On 10 July 2015 the Dutch Supreme Court delivered its judgment in a case about whether victims and their surviving relatives have the right to obtain a copy of a report containing the findings of a psychiatric and psychological investigation into the mental health of a perpetrator on the basis of Section 843a of the Dutch Code of Civil Procedure (“DCCP”).

This case concerned the shooting incident in a mall in Alphen aan den Rijn. During the incident a gunman wounded 16 people and killed 7, including himself. The gunman held a valid firearms certificate. In the Netherlands, a firearms certificate is issued and annually renewed by a chief constable, which concerned the Hollands Midden Regional Police in this case.

Multiple investigations into the circumstances of the shooting incident were carried out, including an investigation into the issuance and renewal of this firearms certificate. One of the findings was that the gunman was compulsorily detained in a psychiatric hospital for a period of ten days in 2006. The National Police Internal Investigations Department established that the Hollands Midden Regional Police had not taken this fact into account when issuing the firearms certificate, although this information was filed for inspection purposes. The National Police Internal Investigations Department concluded that if the Regional Police had taken this compulsory detention into consideration in assessing the application, the gunman would have been asked to submit at least a medical certificate to determine whether the possession of weapons could be entrusted to him.

According to the claimants, the gunman would not have been able to produce a satisfactory medical certificate in view of his mental health. The Regional Police should have asked the gunman to submit a medical certificate and in light of the circumstances it would not have issued and/or renewed the gunman’s firearms certificate. The claimants have held both the Hollands Midden Regional Police and the State liable for the damage suffered on the grounds that the firearms certificate was issued and renewed unjustly. The claimants endeavoured to gather as much evidence in support because they expected to shoulder the burden of proof.

One of the institutions that conducted an investigation, at the request of the Public Prosecution Service, was the Netherlands Institute of Forensic Psychiatry and Psychology (“NIFPP”). The NIFPP specifically looked into the mental health of the gunman at the time of the shooting incident. This is a so-called post mortem-investigation. However, unlike the other reports, the Public Prosecution Service decided not to provide the resulting report of this investigation to the victims and their surviving relatives.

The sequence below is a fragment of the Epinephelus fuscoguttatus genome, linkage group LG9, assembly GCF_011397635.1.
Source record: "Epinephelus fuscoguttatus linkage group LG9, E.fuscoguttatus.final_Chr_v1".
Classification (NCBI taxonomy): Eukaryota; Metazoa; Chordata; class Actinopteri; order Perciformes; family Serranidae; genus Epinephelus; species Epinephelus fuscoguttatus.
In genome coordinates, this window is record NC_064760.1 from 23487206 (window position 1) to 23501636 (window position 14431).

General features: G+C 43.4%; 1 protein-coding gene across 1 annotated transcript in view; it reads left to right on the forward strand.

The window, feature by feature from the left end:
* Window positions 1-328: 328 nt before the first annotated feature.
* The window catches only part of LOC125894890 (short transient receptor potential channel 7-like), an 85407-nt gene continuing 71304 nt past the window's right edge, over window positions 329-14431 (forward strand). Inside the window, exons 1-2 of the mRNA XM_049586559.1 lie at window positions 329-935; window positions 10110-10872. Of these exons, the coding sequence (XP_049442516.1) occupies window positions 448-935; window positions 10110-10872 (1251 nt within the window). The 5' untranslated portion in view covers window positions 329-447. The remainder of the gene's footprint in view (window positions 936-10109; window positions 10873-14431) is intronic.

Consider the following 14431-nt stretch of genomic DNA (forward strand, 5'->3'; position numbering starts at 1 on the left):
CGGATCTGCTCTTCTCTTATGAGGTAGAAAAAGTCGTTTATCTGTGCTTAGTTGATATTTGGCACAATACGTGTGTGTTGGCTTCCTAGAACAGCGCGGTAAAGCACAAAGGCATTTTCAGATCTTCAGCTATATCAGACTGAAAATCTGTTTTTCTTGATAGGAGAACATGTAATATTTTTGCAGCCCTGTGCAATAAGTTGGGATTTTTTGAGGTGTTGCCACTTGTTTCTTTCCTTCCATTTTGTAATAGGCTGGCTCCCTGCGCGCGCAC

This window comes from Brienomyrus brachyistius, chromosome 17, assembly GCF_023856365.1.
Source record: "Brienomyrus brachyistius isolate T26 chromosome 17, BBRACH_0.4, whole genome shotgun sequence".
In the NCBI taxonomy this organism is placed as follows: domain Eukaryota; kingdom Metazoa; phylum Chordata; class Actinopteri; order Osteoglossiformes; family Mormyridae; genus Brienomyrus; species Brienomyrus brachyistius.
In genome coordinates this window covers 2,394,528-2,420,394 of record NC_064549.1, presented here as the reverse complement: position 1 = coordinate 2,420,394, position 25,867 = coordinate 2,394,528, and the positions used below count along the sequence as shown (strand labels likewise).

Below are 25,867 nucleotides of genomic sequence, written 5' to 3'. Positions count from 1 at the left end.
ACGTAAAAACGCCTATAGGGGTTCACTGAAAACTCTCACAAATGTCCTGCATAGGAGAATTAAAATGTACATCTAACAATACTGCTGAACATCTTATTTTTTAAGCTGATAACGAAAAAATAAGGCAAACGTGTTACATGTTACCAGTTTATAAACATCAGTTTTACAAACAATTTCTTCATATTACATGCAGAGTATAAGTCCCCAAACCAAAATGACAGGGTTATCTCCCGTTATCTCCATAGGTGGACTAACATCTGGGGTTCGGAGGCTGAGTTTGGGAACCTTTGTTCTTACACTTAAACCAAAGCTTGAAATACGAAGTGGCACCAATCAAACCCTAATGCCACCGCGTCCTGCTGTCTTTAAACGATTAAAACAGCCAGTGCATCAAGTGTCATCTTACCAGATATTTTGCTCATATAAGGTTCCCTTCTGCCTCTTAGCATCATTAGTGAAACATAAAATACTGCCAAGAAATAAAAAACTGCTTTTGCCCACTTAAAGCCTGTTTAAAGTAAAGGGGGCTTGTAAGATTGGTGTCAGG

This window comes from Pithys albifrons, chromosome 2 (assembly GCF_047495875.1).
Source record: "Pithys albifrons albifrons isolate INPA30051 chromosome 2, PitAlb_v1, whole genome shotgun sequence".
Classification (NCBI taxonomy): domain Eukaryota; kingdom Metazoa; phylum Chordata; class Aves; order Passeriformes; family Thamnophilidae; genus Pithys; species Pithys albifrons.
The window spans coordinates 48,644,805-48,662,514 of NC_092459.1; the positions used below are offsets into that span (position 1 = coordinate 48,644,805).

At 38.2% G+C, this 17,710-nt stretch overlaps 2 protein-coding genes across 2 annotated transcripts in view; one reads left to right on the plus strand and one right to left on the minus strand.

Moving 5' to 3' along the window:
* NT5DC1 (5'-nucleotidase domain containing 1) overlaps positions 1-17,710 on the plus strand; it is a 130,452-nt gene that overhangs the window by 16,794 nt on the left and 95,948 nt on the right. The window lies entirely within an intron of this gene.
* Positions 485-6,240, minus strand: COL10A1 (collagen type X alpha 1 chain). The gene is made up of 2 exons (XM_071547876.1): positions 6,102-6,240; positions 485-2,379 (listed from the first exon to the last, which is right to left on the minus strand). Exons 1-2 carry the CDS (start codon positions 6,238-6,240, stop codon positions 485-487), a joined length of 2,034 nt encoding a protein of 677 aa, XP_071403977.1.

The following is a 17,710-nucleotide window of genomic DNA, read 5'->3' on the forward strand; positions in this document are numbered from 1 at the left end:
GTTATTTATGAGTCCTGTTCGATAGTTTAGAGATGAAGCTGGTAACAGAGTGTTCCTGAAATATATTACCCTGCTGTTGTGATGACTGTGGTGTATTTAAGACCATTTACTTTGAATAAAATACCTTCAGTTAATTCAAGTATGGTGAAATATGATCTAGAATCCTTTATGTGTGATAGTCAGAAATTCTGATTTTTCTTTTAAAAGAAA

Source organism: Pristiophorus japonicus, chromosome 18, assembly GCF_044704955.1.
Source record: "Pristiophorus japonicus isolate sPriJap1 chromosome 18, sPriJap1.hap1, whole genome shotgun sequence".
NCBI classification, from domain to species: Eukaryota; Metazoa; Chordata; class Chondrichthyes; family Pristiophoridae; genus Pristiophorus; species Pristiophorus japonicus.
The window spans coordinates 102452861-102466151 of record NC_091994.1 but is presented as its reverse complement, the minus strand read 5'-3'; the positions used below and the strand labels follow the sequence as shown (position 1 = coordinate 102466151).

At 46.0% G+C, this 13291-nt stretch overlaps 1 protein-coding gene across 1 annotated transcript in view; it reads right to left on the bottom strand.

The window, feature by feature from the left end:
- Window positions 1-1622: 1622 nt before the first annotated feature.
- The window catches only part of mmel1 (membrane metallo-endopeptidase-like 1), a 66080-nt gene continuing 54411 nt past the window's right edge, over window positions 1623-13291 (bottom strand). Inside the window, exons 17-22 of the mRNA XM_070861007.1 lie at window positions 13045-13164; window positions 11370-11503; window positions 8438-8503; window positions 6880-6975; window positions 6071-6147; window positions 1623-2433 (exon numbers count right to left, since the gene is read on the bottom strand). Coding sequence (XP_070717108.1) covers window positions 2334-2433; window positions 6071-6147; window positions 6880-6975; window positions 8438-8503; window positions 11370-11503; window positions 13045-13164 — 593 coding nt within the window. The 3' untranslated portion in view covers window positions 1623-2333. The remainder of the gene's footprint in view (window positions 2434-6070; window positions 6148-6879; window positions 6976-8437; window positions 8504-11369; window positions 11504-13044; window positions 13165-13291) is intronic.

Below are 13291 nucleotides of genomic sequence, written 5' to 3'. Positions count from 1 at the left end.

As it is legally impossible to summon the Public Prosecution Service, the claimants summoned the State to appear in preliminary relief proceedings. Their claim was to order the State to provide them with a copy of the NIFPP-report. Both the District Court of The Hague in preliminary relief proceedings and the Court of Appeal of The Hague rejected their claim. The claimants therefore appealed to the Supreme Court. One of the grounds considered by the Supreme Court is the obligation to produce exhibits under Section 843a DCCP.

For an obligation to produce exhibits under Section 843a DCCP it is required that the claimant has a legitimate interest in obtaining the documents claimed. Only specific documents can be produced and the defendant must have the documents at his disposal. Furthermore, the claimant has to be party to a legal relationship to which the documents claimed relate. If these requirements have been met, the claim will, in principle, be granted, unless the documents claimed are privileged, or important reasons dictate otherwise.

The Court of Appeal of The Hague held that Section 843a DCCP was not applicable in this case, as there was no legal relationship between the claimants and the State, as required. After all, the Hollands Midden Regional Police issued the firearms certificate and not the State itself.

The Supreme Court set this judgment aside and held, with reference to the Explanatory Memorandum of the most recent amendment, that Section 843a DCCP does not require the party who has the requested documents at its disposal, the defendant, to also be a party to the legal relationship to which the documents relate. The fact that the claimants are a party to this legal relationship is sufficient.

This implies that claimants can bring an action against opposing parties to this legal relationship and to third parties, as long as they have the documents claimed at their disposal. Therefore, the judgment of the Court of Appeal cannot be upheld and the case is referred back to the Court of Appeal in another district. It is now up to this new Court of Appeal to decide whether all criteria of Section 843a DCCP for granting the claim have been met.